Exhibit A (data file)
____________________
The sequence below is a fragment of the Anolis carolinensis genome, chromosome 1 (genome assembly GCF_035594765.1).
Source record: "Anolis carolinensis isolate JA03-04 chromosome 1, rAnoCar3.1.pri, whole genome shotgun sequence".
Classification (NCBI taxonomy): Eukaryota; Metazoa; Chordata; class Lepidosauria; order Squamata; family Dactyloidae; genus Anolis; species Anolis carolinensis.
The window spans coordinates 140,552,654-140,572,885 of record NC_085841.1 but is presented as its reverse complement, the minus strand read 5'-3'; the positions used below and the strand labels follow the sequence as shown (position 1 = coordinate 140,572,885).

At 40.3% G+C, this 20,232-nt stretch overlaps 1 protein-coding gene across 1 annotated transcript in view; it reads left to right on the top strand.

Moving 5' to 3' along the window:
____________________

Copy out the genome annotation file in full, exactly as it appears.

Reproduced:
The sequence below is a fragment of the Anolis carolinensis genome, chromosome 1 (genome assembly GCF_035594765.1).
Source record: "Anolis carolinensis isolate JA03-04 chromosome 1, rAnoCar3.1.pri, whole genome shotgun sequence".
Classification (NCBI taxonomy): Eukaryota; Metazoa; Chordata; class Lepidosauria; order Squamata; family Dactyloidae; genus Anolis; species Anolis carolinensis.
The window spans coordinates 140,552,654-140,572,885 of record NC_085841.1 but is presented as its reverse complement, the minus strand read 5'-3'; the positions used below and the strand labels follow the sequence as shown (position 1 = coordinate 140,572,885).

At 40.3% G+C, this 20,232-nt stretch overlaps 1 protein-coding gene across 1 annotated transcript in view; it reads left to right on the top strand.

Moving 5' to 3' along the window: